This morning I read the 34th hexagram of the I Ching as part of my ongoing meditation with the book of changes. In the 34th hexagram we see a development of awesome power and momentum, much like the day before the full moon represents a crescendo of energy moving toward a natural peak. The 34th hexagram's decision reads, "Great power requires firm correctness."
This is especially relevant right now as our upcoming full Moon features the Moon and Mars conjoining in opposition to the Sun. This is a powerful moment, and yet there is a stern warning about the need for greater integrity in moments where there is an accumulation of great energy, strength, momentum, or power. If we don't have this integrity and discipline, to keep the moral compass pointed home, then the great power becomes destructive.
The 34th hexagram, sometimes called "awesome power," changes into the 43rd hexagram, called "Eliminating" or "Breakthrough," when the 5th yin line changes into a yang line. To briefly explain, each hexagram of the I Ching is made up of 6 possible yin/yang line combinations. In the 34th hexagram, called awesome power, you have the first 4 lines all yang, and the top two are yin...this is a picture of yang energy rising powerfully to the top...hence the buildup of tremendous power and the instruction within the hexagram to be ethical, correct, firm, cautious, etc. But when the 5th yin line of the hexagram changes to become another yang line (making 5 out of the 6 lines all yang!), then you have the hexagram called, "eliminating" or "breakthrough." What does this mean? First we have to understand the nature of the changing line. In other words, what creates this particular change and how does it create the next hexagram's outcome?
The text for the 5th line reads, "Losing the ram in the field, no regret." This line pertains to someone naturally letting go of their position or their power, or their will to continue doing something that is clearly not going to work any longer. It's as if in the face of the overwhelming power of a developing situation, someone naturally gives up their position or their efforts.
For example...let's say you're trying really hard to clean up your yard. As you're cleaning out the flower beds a storm is building in the distance. You're working up a really good sweat and you're trying your hardest to accomplish all of your tasks, but then it starts pouring really hard and you quite naturally forget all the angst and inner turmoil about your yard work and you simply head inside. You've forgotten your angst about the flower beds because something has simply overwhelmed its relevance in that moment. Hence, the ram is lost in the field, but there is no regret. The ram is our will or power and action relative to some specific activity (the field).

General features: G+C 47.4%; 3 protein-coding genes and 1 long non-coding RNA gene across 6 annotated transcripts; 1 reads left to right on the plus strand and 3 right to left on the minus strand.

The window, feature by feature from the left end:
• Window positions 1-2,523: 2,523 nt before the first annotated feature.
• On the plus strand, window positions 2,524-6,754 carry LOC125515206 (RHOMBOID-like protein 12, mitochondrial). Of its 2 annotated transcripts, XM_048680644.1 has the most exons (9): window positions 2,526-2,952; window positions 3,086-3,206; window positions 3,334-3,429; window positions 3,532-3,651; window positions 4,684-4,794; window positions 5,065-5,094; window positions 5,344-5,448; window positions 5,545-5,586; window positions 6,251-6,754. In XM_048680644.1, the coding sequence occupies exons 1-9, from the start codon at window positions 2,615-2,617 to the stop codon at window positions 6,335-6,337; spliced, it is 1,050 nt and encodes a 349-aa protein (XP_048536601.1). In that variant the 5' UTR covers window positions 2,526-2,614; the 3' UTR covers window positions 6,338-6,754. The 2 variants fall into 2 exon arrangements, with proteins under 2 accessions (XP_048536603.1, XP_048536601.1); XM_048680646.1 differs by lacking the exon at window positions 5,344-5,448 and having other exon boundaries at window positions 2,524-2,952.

The transformed hexagram that results from this line change, number 43, is called "eliminating" or "break through." This is a special moment. To continue the yard work and rainstorm analogy, let's say that once inside your house the power of that rainstorm has not only interrupted your yard work, but it has also overthrown all the anger and frustration you had internally, which actually wasn't about the yard work but pertained to your marriage, or your kids, or your job, or your weight, or your finances. Suddenly, in the peace and surrender of that rainstorm, you find yourself opening up about these things. You start telling the truth.
Suddenly the rain lets up outside but now you're the one pouring out inside. The 43rd hexagram shows the image of a boggy marsh being drawn up into the heavens where everyone can see its messiness (one last yin line atop 5 rising yang lines). If we've arrived at this place through an ethical yielding to the building of an undeniable truth, then the result is a radical form of honesty that serves to eliminate impurities and provides healing and powerful clarity and support. However, if we've fought and resisted and clung selfishly to our position, then this is more like the image of public disclosure (being called out, put on trial, or eliminated or removed or fired). For example, let's say you come in from the downpour even more frustrated. The storm has put you into an even worse mood, so you take it out on your spouse and kids, which causes them to leave the house and go to your in-laws place for the weekend. You are then confronted by the family and they demand that you finally go and get yourself some serious help for your anger. You are publicly exposed, humiliated, and your anger has been forced out of office rather than gently removing itself for the sake of purification.
This sequence is an excellent analogy for our upcoming Full Moon. A power is building up. Ethical firmness or correctness is needed if we're to harness this in the right way. Simultaneously it's okay to be overwhelmed. In fact, when we simply allow ourselves to be overwhelmed by what is naturally rising up in the moment, there is an opportunity for cleansing, honesty, and the removal of impurities. Being overwhelmed is an invitation to let go of more than just our immediate circumstances. It is also an invitation to let go of a more complex web of inner circumstances. So despite the intimation of some dramatic conflict with Mars and the Moon and the Sun in this powerful opposition to each other, there is also an image of yielding, honesty, and gentle purification. It all hinges on knowing how and when to let go of something before it becomes destructive or unproductive.
Prayer: Teach us to wield power correctly. Teach us to yield power when the time is right. Teach us to gently admit and lift up that which calls to be removed.